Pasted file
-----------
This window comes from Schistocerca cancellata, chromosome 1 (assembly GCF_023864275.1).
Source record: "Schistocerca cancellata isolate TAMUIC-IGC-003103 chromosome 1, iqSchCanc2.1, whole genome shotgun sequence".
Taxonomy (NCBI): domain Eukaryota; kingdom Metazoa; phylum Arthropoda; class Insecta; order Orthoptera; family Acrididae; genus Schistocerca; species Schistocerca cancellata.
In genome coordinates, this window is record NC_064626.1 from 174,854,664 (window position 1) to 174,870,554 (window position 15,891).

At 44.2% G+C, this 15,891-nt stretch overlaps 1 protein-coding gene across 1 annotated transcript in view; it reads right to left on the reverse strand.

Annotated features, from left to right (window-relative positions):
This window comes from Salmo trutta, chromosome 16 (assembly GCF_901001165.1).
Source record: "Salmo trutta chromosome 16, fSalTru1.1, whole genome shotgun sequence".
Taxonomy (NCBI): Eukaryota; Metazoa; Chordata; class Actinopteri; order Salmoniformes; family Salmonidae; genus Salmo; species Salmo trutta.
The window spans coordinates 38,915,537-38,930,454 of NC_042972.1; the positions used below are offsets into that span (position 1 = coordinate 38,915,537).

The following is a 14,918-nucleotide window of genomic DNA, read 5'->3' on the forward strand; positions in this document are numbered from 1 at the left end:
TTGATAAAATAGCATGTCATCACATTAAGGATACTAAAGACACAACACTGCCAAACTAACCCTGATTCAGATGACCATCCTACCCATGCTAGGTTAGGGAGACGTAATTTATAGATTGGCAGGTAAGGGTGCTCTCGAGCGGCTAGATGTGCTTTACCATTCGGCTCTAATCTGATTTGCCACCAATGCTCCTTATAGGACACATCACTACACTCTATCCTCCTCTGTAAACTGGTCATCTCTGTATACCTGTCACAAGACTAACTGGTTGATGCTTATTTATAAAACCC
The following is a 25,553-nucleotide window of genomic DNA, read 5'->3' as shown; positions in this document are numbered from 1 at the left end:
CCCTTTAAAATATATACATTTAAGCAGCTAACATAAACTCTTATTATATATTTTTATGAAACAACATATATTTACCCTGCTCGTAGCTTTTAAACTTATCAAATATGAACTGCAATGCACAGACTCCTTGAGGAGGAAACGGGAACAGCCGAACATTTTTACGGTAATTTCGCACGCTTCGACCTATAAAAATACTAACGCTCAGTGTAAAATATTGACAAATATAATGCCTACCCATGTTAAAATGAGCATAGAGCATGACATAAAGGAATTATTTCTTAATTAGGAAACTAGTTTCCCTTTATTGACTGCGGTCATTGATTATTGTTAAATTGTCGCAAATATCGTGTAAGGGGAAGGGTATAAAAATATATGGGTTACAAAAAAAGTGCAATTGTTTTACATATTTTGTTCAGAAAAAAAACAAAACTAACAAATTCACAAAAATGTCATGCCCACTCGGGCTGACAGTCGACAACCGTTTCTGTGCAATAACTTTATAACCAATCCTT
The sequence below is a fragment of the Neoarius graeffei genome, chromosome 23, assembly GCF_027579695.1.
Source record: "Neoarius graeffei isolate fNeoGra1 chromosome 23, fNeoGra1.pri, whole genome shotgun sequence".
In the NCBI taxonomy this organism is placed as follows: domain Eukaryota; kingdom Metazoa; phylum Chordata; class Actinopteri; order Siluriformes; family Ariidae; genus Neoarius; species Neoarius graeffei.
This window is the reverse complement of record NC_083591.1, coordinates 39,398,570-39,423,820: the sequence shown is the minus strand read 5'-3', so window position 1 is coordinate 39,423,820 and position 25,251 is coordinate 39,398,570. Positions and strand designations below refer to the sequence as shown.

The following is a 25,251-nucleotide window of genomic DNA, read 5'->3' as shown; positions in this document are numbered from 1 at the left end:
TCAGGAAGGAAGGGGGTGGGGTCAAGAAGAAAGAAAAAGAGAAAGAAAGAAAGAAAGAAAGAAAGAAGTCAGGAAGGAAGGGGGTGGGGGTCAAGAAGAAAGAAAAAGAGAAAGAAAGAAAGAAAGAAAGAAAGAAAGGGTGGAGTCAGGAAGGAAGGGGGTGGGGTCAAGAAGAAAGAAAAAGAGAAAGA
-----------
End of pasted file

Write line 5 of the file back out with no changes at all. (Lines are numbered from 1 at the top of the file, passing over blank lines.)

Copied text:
At 44.2% G+C, this 15,891-nt stretch overlaps 1 protein-coding gene across 1 annotated transcript in view; it reads right to left on the reverse strand.